values. The increasing cutout would normally drive up packer margins, but any gains

are being eroded by the rising cost of hogs.

Last week, the final export numbers for 2016 were released, indicating an extremely

strong year for U.S. pork exports at 5.23 billion pounds, just shy of the 5.37 billion

pound record. Total U.S. exports were 25% of domestic production, with Mexico being

the largest importer of U.S. pork.


After trading down for three consecutive weeks, Bone-in Loins became enough of a

value to find support and bottom out last week, resulting in a flat trade for the week.

The forecast for Bone-in Loin pricing is to slowly increase through the end of March,

as spring retail demand kicks in. Boneless Loins have been on a nearly identical path

to their Bone-in counterparts. Boneless fell slightly last week, but are forecast to

slowly move higher for the next six weeks as retail spring demand is expected to kick

in on the entire Loin complex.


Pork Tenderloins prices were up slightly last week due to stronger demand. Demand

is expected to be strong for the balance of the month due consumers’ trading up to

more expensive Pork cuts due to tax returns and also Valentine’s Day. Once March

rolls around, typically tenderloin prices will slowly decrease until April when summer

demand kicks back in.


Pork Butts started their seasonal move upward last week, trading up moderately, with supply

very tight for the next few weeks as export bookings for March are being allocated. In addition,

Pork Butts are being featured at retail in March, and cold storage continues to pressure the

fresh market as freezer stocks are replenished. Consider Pork Butts to trade higher each

consecutive week through May.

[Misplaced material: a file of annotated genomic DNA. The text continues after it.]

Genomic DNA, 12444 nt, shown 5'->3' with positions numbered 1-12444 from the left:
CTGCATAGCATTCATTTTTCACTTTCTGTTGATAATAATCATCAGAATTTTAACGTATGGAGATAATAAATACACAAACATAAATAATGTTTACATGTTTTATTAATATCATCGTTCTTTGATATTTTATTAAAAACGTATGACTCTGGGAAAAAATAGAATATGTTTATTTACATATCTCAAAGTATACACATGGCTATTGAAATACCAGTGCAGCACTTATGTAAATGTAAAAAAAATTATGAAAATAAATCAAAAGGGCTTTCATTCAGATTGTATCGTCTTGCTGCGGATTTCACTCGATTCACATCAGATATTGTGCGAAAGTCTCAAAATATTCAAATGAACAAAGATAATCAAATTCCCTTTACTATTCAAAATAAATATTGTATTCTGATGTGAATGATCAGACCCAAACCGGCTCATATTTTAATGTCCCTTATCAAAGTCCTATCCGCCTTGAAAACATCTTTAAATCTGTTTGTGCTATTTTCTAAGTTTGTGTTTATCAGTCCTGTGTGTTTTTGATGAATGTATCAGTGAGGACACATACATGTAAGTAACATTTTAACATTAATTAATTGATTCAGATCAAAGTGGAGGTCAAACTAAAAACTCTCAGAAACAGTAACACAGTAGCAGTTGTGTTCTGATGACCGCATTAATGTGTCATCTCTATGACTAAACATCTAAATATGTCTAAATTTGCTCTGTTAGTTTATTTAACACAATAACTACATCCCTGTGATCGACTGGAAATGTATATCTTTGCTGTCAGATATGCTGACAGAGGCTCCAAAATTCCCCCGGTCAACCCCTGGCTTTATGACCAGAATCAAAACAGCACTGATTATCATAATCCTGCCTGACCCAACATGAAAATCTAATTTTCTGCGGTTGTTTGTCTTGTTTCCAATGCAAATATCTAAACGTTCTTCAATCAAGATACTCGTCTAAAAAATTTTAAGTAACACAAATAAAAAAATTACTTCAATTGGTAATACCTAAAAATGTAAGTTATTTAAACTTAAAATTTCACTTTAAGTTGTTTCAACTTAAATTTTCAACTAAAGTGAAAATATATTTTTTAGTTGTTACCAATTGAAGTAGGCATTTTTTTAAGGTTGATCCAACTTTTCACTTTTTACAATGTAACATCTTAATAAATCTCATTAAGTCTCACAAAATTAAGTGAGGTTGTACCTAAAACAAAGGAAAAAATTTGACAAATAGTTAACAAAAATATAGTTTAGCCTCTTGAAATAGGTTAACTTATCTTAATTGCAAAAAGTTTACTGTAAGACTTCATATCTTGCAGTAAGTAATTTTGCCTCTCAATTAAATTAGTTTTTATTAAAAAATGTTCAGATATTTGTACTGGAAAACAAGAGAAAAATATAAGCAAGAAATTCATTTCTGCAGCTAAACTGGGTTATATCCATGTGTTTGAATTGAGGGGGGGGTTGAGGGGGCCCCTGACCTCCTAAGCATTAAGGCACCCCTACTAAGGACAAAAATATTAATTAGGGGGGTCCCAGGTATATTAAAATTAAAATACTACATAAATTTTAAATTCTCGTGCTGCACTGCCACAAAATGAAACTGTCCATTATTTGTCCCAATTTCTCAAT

Rib prices continue to trade higher, with Back Ribs moving up steadily and Spareribs

increasing marginally. Packers are officially in high gear for Rib production, allocating a

majority of their fresh Rib capacity to large retail frozen Rib packages for summer months.

Thus, fresh availability is squeezed and buyers will need to pay higher money for their needs.

In addition, smaller sized Ribs including both Back Ribs and St. Louis Ribs, are extremely

tight in the primary market.


While Belly prices continued to move higher last week, trading up $0.09/lb, all signs are

pointing that this market should peak any day now. Load counts have decreased and

prices have toggled within a narrow range for the last seven days, which further suggest

a slowdown in Belly demand. Analysts are hinting that wholesale prices got too high for

retail, and so they are backing off on demand, both on feature activity and price increases,

which should help drive the market lower. The big question is: How fast will the market fall?

Analysts are forecasting a gradual decline instead of a free fall as basis demand is still very

strong from other channels, including foodservice and cold storage.


Ham prices increased slightly last week. For the next 30-days, expect Hams to slightly

increase due to modest support for Easter Ham bookings as well as steady demand

from export and cold storage buyers.


Pork Trimmings were active last week, with 42% Trimming trading up due to their